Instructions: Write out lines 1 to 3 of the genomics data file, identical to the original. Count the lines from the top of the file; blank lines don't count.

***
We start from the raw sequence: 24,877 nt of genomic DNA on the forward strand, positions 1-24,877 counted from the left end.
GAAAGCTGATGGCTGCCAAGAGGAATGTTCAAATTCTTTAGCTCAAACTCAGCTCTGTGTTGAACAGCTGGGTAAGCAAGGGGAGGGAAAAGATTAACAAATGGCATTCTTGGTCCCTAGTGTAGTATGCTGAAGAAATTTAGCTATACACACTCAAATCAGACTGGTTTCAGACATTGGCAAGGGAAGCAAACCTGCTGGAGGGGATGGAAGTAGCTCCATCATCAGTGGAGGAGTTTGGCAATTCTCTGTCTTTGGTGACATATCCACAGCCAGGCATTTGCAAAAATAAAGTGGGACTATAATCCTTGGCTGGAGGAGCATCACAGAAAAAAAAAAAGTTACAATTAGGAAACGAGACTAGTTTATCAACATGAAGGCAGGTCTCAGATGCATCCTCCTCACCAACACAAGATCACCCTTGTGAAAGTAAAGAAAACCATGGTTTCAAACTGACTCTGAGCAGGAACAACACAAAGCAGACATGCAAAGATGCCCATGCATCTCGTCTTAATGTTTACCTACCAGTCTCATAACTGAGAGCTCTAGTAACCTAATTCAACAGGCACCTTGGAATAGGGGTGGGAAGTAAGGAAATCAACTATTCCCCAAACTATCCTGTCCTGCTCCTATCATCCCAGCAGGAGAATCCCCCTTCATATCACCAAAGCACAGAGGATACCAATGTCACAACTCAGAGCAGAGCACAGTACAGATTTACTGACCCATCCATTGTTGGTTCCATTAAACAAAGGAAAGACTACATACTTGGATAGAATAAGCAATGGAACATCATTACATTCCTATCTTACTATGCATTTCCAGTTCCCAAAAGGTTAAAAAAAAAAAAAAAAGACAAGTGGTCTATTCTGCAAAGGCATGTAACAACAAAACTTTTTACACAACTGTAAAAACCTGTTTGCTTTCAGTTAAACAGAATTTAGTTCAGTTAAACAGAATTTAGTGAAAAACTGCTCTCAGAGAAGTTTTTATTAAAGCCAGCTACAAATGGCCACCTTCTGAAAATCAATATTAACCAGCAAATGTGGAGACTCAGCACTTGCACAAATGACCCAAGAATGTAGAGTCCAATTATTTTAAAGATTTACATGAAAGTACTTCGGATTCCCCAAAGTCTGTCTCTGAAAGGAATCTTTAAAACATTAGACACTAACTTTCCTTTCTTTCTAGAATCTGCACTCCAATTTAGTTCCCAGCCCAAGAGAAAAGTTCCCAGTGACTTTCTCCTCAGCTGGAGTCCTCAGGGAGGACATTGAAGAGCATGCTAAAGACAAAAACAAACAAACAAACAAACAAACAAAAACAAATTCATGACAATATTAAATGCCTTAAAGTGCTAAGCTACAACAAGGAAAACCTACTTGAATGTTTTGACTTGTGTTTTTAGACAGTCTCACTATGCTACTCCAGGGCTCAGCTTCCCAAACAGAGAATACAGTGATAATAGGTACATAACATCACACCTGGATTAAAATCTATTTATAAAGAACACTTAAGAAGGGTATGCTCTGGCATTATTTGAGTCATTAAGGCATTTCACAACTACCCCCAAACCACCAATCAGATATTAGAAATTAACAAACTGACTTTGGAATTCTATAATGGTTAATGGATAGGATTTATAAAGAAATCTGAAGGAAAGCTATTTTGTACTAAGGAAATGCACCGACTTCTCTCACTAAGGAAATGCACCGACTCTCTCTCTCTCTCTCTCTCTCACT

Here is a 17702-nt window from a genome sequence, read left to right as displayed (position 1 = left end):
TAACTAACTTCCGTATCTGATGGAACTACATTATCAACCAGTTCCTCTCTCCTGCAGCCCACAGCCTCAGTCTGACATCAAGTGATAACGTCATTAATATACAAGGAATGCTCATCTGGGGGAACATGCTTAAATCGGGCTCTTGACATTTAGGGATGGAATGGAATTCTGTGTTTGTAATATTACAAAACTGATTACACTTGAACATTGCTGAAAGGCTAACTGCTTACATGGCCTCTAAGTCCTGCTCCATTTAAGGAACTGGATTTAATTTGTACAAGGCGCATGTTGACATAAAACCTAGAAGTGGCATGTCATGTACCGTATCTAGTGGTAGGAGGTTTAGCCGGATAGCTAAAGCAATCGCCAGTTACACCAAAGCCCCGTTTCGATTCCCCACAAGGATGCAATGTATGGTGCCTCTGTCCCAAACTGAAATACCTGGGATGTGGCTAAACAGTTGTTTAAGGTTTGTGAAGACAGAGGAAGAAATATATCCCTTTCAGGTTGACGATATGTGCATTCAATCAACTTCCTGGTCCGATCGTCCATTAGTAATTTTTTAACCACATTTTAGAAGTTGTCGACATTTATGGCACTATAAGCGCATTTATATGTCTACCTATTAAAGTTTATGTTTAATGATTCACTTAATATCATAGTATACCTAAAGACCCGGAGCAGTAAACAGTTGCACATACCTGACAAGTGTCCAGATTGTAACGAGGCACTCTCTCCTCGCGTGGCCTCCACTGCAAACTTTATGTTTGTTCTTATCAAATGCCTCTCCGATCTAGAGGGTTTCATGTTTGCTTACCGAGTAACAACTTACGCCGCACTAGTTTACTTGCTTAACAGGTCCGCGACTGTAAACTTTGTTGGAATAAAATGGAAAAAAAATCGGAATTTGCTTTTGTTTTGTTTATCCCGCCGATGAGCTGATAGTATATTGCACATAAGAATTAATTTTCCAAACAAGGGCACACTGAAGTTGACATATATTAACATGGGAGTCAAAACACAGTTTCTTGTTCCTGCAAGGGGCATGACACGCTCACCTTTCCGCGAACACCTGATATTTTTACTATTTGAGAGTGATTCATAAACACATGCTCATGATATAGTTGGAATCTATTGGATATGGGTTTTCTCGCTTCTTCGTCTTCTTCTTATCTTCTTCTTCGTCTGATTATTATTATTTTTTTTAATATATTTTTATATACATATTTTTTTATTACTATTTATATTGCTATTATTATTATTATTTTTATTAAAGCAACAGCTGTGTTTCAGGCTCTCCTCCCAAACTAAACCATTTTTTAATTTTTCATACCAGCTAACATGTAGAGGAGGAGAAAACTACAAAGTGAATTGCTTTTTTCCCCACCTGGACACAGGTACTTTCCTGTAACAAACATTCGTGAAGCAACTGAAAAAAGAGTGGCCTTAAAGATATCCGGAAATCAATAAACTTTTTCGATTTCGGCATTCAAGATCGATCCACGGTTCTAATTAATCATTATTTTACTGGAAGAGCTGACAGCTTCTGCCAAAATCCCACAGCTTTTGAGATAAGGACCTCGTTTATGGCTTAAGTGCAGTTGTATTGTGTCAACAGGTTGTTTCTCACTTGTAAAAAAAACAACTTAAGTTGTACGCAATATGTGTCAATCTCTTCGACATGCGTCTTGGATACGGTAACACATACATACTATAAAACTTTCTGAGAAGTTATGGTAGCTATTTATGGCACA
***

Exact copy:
We start from the raw sequence: 24,877 nt of genomic DNA on the forward strand, positions 1-24,877 counted from the left end.
GAAAGCTGATGGCTGCCAAGAGGAATGTTCAAATTCTTTAGCTCAAACTCAGCTCTGTGTTGAACAGCTGGGTAAGCAAGGGGAGGGAAAAGATTAACAAATGGCATTCTTGGTCCCTAGTGTAGTATGCTGAAGAAATTTAGCTATACACACTCAAATCAGACTGGTTTCAGACATTGGCAAGGGAAGCAAACCTGCTGGAGGGGATGGAAGTAGCTCCATCATCAGTGGAGGAGTTTGGCAATTCTCTGTCTTTGGTGACATATCCACAGCCAGGCATTTGCAAAAATAAAGTGGGACTATAATCCTTGGCTGGAGGAGCATCACAGAAAAAAAAAAAGTTACAATTAGGAAACGAGACTAGTTTATCAACATGAAGGCAGGTCTCAGATGCATCCTCCTCACCAACACAAGATCACCCTTGTGAAAGTAAAGAAAACCATGGTTTCAAACTGACTCTGAGCAGGAACAACACAAAGCAGACATGCAAAGATGCCCATGCATCTCGTCTTAATGTTTACCTACCAGTCTCATAACTGAGAGCTCTAGTAACCTAATTCAACAGGCACCTTGGAATAGGGGTGGGAAGTAAGGAAATCAACTATTCCCCAAACTATCCTGTCCTGCTCCTATCATCCCAGCAGGAGAATCCCCCTTCATATCACCAAAGCACAGAGGATACCAATGTCACAACTCAGAGCAGAGCACAGTACAGATTTACTGACCCATCCATTGTTGGTTCCATTAAACAAAGGAAAGACTACATACTTGGATAGAATAAGCAATGGAACATCATTACATTCCTATCTTACTATGCATTTCCAGTTCCCAAAAGGTTAAAAAAAAAAAAAAAAGACAAGTGGTCTATTCTGCAAAGGCATGTAACAACAAAACTTTTTACACAACTGTAAAAACCTGTTTGCTTTCAGTTAAACAGAATTTAGTTCAGTTAAACAGAATTTAGTGAAAAACTGCTCTCAGAGAAGTTTTTATTAAAGCCAGCTACAAATGGCCACCTTCTGAAAATCAATATTAACCAGCAAATGTGGAGACTCAGCACTTGCACAAATGACCCAAGAATGTAGAGTCCAATTATTTTAAAGATTTACATGAAAGTACTTCGGATTCCCCAAAGTCTGTCTCTGAAAGGAATCTTTAAAACATTAGACACTAACTTTCCTTTCTTTCTAGAATCTGCACTCCAATTTAGTTCCCAGCCCAAGAGAAAAGTTCCCAGTGACTTTCTCCTCAGCTGGAGTCCTCAGGGAGGACATTGAAGAGCATGCTAAAGACAAAAACAAACAAACAAACAAACAAACAAAAACAAATTCATGACAATATTAAATGCCTTAAAGTGCTAAGCTACAACAAGGAAAACCTACTTGAATGTTTTGACTTGTGTTTTTAGACAGTCTCACTATGCTACTCCAGGGCTCAGCTTCCCAAACAGAGAATACAGTGATAATAGGTACATAACATCACACCTGGATTAAAATCTATTTATAAAGAACACTTAAGAAGGGTATGCTCTGGCATTATTTGAGTCATTAAGGCATTTCACAACTACCCCCAAACCACCAATCAGATATTAGAAATTAACAAACTGACTTTGGAATTCTATAATGGTTAATGGATAGGATTTATAAAGAAATCTGAAGGAAAGCTATTTTGTACTAAGGAAATGCACCGACTTCTCTCACTAAGGAAATGCACCGACTCTCTCTCTCTCTCTCTCTCTCACT

Here is a 17702-nt window from a genome sequence, read left to right as displayed (position 1 = left end):